Dutch term – Roepnaam

A roepnaam is a call name. Roepnamen were often derivatives of the official name. For example, these were the call names of my grandparents: Hendrik Hoitink, known as Henk Gesiena Wilhelmina Woordes, known as Mien, a diminutive of Wilhelmina. Johannes Marijnissen, known as Jan. Catharina Flooren, known as Toos. Catharina was shortened to Cato, which became Toos (pronounced "toes") in some southern parts of the Netherlands. … [Read more...]

Quick tip – Are you Searching for the Right Name?

There can be different reasons why you can't find the person you're looking for. Perhaps they were from a different town, or the record you need doesn't survive. But they could be hiding under a different name. Before the introduction of the civil registration (1811 in most parts of the Netherlands), there was no requirement for a hereditary surname. People could be using different surnames in different records: They could use a patronymic, named after their father's first name. The … [Read more...]

Eight Dutch Naming Patterns to Watch Out For

Understanding how Dutch people named their children or themselves will help you solve your family mysteries. Here are eight Dutch naming patterns to watch out for. Naming children after grandparents Many Dutch children were named after their grandparents, often in a specific order: the first son after the paternal grandfather, second son after the maternal grandfather, first daughter after maternal grandmother, second daughter after paternal grandmother. After the grandparents were named, … [Read more...]

Quick Tip – Unusual Name or Transcription Error?

In my tree, I had one set of triplets: Gemma, Aeltjen, and Stijntjen, daughter of Jan Mengers. They were baptized in the Dutch Reformed Church of Winterswijk on 14 March 1702. I first learned about them in the transcribed records that I bought as a teenager and was excited about the special find. I descend from Aeltjen. I haven't been researching this line for a while, but the other day there was a social media post about twins, triplets, and other multiple births, and I shared my triplet … [Read more...]

Quick Tip – Names are Different in Latin

If your family was Roman Catholic, their church records will be in Latin. These records used the Latin version of names. Since Dutch search engines only find exact matches, you will need to search for these Latin names or use wildcards. For example, my ancestor Jan Smulders appeared in Catholic records as Joannes. His father Hendrik is called Henricus in Latin. Searching for "Jan Smulders" would not have found his baptismal record, but J* Smulders would have. Even initials can change though; … [Read more...]

Quick Tip – Unexpected Nicknames

My grandmother's official name was Catharina Flooren, but she was known as "Toos." That's a common derivative of Catharina, which came about via Catharina > Cato > Toos. Other examples of nicknames that  might seem surprising are Mees for Bartholomeus, Elen for Aleida, and Nel for Petronella or Cornelia. Especially before the introduction of the civil registration, you can find people in records under different variations of their names. To find out other forms of a name, you can … [Read more...]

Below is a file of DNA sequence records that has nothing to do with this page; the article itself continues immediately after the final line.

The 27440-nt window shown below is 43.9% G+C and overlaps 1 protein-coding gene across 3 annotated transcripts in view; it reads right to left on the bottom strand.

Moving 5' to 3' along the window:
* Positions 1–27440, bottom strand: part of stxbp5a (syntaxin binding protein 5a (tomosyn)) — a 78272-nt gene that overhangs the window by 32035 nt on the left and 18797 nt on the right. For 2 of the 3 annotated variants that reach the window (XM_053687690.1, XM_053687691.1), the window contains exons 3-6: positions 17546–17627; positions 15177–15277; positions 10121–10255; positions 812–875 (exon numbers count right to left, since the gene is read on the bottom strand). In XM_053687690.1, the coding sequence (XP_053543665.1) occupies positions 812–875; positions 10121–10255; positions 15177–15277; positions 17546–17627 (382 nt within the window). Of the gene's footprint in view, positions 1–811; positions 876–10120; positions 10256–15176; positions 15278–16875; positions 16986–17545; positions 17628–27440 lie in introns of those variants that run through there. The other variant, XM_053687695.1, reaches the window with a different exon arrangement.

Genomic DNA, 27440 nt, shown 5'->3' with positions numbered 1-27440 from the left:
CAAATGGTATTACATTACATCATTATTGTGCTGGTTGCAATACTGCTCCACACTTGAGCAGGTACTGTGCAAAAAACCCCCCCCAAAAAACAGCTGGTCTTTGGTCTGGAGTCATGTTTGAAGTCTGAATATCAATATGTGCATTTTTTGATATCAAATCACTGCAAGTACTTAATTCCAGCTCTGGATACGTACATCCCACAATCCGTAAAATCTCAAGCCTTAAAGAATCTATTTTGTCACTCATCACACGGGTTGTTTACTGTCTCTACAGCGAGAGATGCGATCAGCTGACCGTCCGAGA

Quick Tip – Is that Dutch Name Male or Female?

If you're not Dutch, you may wonder if a first name is male or female. You can consult the First Name Database to search for the name. It will give you statistics on how many men ("m") and women ("v") had that name in the past 100 years. You can see a graph that shows the popularity of the name over time. You can even click "verspreiding" to see the provinces where the name is most popular. Yvette is predominantly a female name, which was the most popular in the 1970s. … [Read more...]

Open data case study: Changing names in Winterswijk

The Gelders Archief just published many of their genealogical indexes as open data. This allows everyone to download the indexes and re-use them. Being a bit of a geek, I could not resist downloading some of the sets for Winterswijk to see what I could do with them. Winterswijk is the town where my father was born, and most of his ancestors to0, and I have been working on a one-place-study of Winterswijk for over twenty years. I thought it would be fun to use Excel and see how Winterswijk … [Read more...]

Quick tip: The first of same-named siblings probably died young

If you see multiple siblings with the same name, the first one probably died before the next one was born. Dutch parents typically named their children after relatives. By giving the new child the name of the deceased sibling, both the deceased sibling and the relative that that sibling had been named after were commemorated. There is one exception: If both grandfathers or grandmothers had the same name, in rare cases they are both named after, leading to two children of the same parents with … [Read more...]

Quick tip: naming patterns

Most Dutch parents followed a strict pattern when naming their children: the first son was named after the paternal grandfather, the second son after the maternal grandfather; the first daughter was named after the maternal grandmother and the second daughter after the paternal grandmother. When you find a source that lists children in their birth order, this could be a big clue about the names of their grandparents. Even Dutch immigrants usually followed this pattern so the names of children … [Read more...]